A major biobank output is the comprehensive list of research publications arising from supported projects.
      • Zhou L.
      • Catchpoole D.
      Spanning the genomics era: the vital role of a single institution biorepository for childhood cancer research over a decade.
      Although biobanks usually communicate directly with biospecimen researchers, and conditions of use such as acknowledgment in publications are agreed in advance, there are few real incentives for researchers to acknowledge biobanks that have assisted them during the course of their research. Years can also pass between the time of biospecimen provision and study publication,
      • Zhou L.
      • Catchpoole D.
      Spanning the genomics era: the vital role of a single institution biorepository for childhood cancer research over a decade.
      which can reduce the likelihood that researchers will inform the biobank that publications have been accepted and/or that the biobank has been acknowledged. This can require the biobank to proactively search the literature for publications and acknowledgements. Such approaches are unlikely to identify all supported publications, because there are no mandatory criteria for reporting biospecimen use. Furthermore, Meredith et al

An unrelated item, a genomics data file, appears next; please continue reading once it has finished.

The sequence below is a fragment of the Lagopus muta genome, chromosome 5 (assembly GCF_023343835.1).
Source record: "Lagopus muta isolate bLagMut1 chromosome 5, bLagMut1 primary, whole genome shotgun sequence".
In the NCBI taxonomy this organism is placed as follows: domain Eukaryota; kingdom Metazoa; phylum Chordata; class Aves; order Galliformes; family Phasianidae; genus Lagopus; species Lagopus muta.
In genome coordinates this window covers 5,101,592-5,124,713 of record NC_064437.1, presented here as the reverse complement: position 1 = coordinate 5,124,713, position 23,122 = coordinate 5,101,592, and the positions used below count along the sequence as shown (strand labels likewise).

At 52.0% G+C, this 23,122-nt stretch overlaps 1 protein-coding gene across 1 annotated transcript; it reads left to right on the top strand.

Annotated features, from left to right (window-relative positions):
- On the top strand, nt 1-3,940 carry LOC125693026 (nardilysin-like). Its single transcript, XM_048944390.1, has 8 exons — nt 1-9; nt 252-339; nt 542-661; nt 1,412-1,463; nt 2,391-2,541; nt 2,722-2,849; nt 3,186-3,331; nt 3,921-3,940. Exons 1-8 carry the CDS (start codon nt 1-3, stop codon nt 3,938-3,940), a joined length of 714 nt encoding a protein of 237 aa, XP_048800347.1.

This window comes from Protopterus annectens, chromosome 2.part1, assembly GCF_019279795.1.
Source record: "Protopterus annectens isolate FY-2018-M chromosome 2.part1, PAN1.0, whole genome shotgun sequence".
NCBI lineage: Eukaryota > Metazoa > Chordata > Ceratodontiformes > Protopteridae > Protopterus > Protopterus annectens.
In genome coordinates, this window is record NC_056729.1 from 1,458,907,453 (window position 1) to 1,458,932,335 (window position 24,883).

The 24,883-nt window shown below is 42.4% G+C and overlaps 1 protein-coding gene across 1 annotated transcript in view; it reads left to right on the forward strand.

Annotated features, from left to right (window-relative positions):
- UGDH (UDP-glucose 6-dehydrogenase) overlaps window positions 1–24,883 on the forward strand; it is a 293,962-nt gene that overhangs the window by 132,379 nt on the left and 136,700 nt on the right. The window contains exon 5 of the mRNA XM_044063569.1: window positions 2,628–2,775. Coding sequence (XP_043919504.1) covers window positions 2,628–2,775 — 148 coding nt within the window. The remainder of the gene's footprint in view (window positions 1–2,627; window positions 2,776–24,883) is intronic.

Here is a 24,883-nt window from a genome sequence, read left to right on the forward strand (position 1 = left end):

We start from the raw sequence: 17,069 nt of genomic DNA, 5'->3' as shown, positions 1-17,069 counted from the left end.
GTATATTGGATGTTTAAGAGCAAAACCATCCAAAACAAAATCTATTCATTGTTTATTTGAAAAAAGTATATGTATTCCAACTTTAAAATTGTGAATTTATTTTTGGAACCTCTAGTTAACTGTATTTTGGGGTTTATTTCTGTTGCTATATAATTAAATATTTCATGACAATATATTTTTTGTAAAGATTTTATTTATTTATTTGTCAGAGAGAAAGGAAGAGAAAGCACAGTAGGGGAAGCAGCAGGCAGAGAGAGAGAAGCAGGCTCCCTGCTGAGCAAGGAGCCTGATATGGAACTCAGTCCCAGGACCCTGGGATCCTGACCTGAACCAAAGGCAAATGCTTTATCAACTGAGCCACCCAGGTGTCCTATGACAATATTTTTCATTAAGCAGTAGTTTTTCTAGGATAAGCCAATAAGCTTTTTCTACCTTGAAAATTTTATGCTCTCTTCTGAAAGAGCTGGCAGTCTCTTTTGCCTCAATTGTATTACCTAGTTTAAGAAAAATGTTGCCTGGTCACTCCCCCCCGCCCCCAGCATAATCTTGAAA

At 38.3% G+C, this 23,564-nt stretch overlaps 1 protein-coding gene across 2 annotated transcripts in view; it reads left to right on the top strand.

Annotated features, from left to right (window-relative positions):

• Meredith A.J.
      • Simeon-Dubach D.
      • Matzke L.A.
      • Cheah S.
      • Watson P.H.
      Biospecimen data reporting in the research literature.
      reported that the Biospecimen Reporting for Improved Study Quality (BRISQ) biospecimen reporting strategy,
      • Moore H.M.
      • Kelly A.
      • Jewell S.D.
      • et al.
      Biospecimen reporting for improved study quality.
      recommended by some journals, was not widely or uniformly used. In our experience, biobank outputs such as clinical support, staff and student training, and grants supported are not always captured by biobanks, and are more challenging to identify by searching publicly available data. Thus, the combination of the lack of researcher incentives to acknowledge biobanks with a lack of biobank focus on recording outputs leads to the incomplete capture and therefore reporting of biobank outputs.

      Consequences of a Lack of Biobank Output Data